Your experience of time is relative to where you are. In London, time is short. Maybe because there are so many people in one space sharing it, there isn’t quite enough for everyone. In rural Latvia, time is one long now where there is no point staying a step ahead, or getting bogged down in the past.
On the beach at Cape Kolka, in the summer of 2016, it was a bit cold in the early evening wind. The grey clouds moved steadily across the sky with the wind, against the Earth’s rotation. They changed shape and colour the way clouds do, in changing air pressure and light. They were of so many kinds of grey they look perfectly multicoloured, I thought sitting in the sand. I’d driven there from the more touristy Jūrmala outside Riga earlier that day. I had checked into a Moomin-like guesthouse with a lilac bush outside the bedroom window before walking through the forest to the Cape, and sat down on the beach. I let the soft sand fall between my fingers like flour, and picked up my pen.
Like a string of pearls, is how Henri Bergson described time. Each moment, second, millisecond, is another pearl added to a continuously changing necklace; like a snowball rolling down a hill, changing with every snowflake it collects; or like clouds moving across the sky. Like people are the sum of every experience and moment they’ve ever had and continue to have; like the words I wrote on the beach, that I write now, the meaning changing with every word and every letter, every stroke of the pen. So the story emerges, and the person is made. Like the Argo, I am still me, but a little bit different after each day. I felt it more keenly and knew it more certainly there on the beach. Time is change, and to be alive is to change.
Cape Kolka is the northwesternmost point of Latvia, where the Gulf of Riga meets the Baltic Sea. Before I got there, I had imagined it as something from a Brontë novel. I wanted to stand high on a cliff looking out at the two waters, seeing them clash far below me against the rocks, every moment of my life having led up to it, every decision I’d made having put me on the path to that place, to that point in time. That thought had made me happy.
But the Cape was flat, and disappointed me at first. Not much more than a bit of sand separating the two waters, wild and loud to west and calm and quiet on the east. A place of meeting and blending, like the genes in my blood.
I remembered a film about the musician Nick Cave. He talks about people moving in time not as changing, exactly, but more like being modifications on the original model, hopefully going on to becoming better versions of themselves. That is, until something so catastrophic happens that it profoundly and irreversibly changes them. Time then becomes elastic, and keeps bringing you back to that traumatic event, no matter how far away you think you move from it. Is this Bergson’s pearls on a rubber band, perhaps?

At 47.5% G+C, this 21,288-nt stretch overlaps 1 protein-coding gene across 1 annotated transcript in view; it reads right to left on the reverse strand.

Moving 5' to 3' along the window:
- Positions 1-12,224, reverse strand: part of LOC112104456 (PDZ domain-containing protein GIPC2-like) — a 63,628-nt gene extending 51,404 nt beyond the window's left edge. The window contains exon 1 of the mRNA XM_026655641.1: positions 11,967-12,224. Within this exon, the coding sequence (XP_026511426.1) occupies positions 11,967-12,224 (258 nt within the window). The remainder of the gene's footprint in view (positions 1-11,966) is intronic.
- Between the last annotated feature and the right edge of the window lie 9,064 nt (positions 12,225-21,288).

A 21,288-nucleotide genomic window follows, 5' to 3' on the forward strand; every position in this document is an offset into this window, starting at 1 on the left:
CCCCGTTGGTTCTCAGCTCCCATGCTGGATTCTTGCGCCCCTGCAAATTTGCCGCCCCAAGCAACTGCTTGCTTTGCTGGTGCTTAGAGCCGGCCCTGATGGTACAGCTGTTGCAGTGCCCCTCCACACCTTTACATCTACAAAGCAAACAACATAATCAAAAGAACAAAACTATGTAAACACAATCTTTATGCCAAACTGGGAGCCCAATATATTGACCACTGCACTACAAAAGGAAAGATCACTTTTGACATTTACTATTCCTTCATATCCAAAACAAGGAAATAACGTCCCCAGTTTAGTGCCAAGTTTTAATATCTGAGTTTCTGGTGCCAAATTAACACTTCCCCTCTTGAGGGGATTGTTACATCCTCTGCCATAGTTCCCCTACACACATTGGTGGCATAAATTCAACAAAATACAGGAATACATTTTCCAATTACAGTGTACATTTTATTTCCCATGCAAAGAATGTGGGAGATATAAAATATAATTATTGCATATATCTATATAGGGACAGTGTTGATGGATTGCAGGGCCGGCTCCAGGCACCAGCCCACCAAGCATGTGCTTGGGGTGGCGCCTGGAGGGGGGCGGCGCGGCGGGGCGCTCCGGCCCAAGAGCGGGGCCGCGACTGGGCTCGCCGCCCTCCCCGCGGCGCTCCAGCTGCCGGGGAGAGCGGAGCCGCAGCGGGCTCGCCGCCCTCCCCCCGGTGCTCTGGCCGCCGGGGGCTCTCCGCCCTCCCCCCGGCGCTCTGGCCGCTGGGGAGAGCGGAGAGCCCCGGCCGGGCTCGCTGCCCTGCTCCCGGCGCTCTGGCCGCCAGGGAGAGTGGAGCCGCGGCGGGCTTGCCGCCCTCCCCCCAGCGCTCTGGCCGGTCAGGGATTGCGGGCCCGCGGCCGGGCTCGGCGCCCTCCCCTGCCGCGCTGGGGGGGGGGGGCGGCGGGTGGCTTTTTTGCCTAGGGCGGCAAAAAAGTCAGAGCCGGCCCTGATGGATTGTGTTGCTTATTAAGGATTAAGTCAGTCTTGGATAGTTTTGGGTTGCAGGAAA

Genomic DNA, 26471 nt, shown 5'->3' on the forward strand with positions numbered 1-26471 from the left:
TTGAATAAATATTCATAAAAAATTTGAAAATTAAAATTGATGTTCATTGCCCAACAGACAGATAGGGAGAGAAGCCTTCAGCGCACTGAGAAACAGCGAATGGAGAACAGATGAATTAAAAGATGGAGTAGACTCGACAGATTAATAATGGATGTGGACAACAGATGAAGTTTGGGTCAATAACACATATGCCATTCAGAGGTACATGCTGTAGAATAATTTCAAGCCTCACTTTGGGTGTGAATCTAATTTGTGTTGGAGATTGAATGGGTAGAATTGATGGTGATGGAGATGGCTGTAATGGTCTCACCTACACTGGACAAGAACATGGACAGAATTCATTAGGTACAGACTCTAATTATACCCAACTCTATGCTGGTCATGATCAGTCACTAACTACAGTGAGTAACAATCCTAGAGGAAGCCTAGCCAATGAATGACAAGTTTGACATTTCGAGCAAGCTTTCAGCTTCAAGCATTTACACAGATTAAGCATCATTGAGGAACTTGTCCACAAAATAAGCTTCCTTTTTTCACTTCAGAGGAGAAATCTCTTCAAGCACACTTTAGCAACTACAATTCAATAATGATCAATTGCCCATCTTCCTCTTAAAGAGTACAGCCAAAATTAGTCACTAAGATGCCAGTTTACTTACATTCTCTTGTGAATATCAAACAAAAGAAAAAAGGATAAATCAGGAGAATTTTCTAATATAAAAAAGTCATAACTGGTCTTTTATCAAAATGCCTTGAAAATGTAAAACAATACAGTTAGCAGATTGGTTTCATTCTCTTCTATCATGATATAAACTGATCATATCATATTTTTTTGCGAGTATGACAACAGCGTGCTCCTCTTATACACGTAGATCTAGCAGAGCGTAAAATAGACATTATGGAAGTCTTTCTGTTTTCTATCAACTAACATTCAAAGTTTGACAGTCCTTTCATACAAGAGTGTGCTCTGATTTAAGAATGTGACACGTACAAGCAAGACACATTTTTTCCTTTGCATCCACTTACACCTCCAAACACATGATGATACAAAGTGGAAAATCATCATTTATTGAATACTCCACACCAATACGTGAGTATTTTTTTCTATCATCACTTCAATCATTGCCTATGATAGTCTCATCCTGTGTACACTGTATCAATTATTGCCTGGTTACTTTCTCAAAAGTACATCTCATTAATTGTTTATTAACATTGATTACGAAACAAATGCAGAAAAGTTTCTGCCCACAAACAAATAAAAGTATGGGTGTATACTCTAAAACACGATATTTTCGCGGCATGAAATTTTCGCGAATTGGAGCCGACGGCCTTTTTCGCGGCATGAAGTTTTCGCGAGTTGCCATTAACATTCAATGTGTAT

‘A string is linear. A rubber band is round’, I wrote. But a rubber band is expandable. Ted Chiang also writes about being able to remember the future. Elsewhere Cave describes the events in our lives as bells, which when struck send their vibrations outwards to affect everything; our presents and futures and our pasts. If life is a course through time and space, why wouldn’t we be able to sense its direction?
I paused my writing to wrap my scarf tighter around me and looked out over the water on the left side; westwards, Swedenwards. I thought, I think the future can be sensed. And the past can be changed by an event in the present. Not through time travel, but through perception, and perspective. Memories can be altered when new information is learnt. And decisions in the present are changed depending on which future one foresees for oneself.
On beaches like the one in Kolka, throughout the western coast of the Kurzeme region, Latvians chose to risk their lives on the open ocean because they sensed freedom and safety was on the other side, and that was what they had seen for themselves in their futures. The future they imagined if they stayed was one of fear and hunger, which they did not see or want for their children. I was now on that beach to feel the past, in order to write about it in the future.
Olivia Laing writes about the memory of landscape, that sometimes ‘it is what has been done to a landscape that curdles it, so it becomes a place in which one does not like to linger, for fear of something that cannot be expressed.’ Cape Kolka was a place I liked to linger, for it was a place with hope of something that could not be expressed. Hope had remained on the beach. I could feel it in the sand, mixed with the fear that must have been felt there, mixed with my own hopes and fears for the future.
I would like to think that my grandmother had a vision of the future when she left her past behind. Did she know her sons would all marry Swedish girls, and have half and half children, nationalities mixed like the waters of Cape Kolka? Could she see one of her ten granddaughters writing about the past, her past? Was she smiling at the thought? Is she smiling to me now, in a past reality on her trajectory through relative time and space, to the me on the beach in Latvia in 2016, to the me at my desk in London in 2017, writing about her? From the other side of the water, from behind my screen, I look over at her through the years and the miles and the waves and I smile back.
At the beach, I packed my journal and pen away. The grey flatness of Kolka had inspired me after all. I brushed the sand off my trousers, and tip-toed along the patches of sand dotted like pearls in the water. In front of me the forest stretched out like a sea, and behind me the sea welcomed me like a forest. A junction, a juncture. Undramatic and simple. But special nonetheless.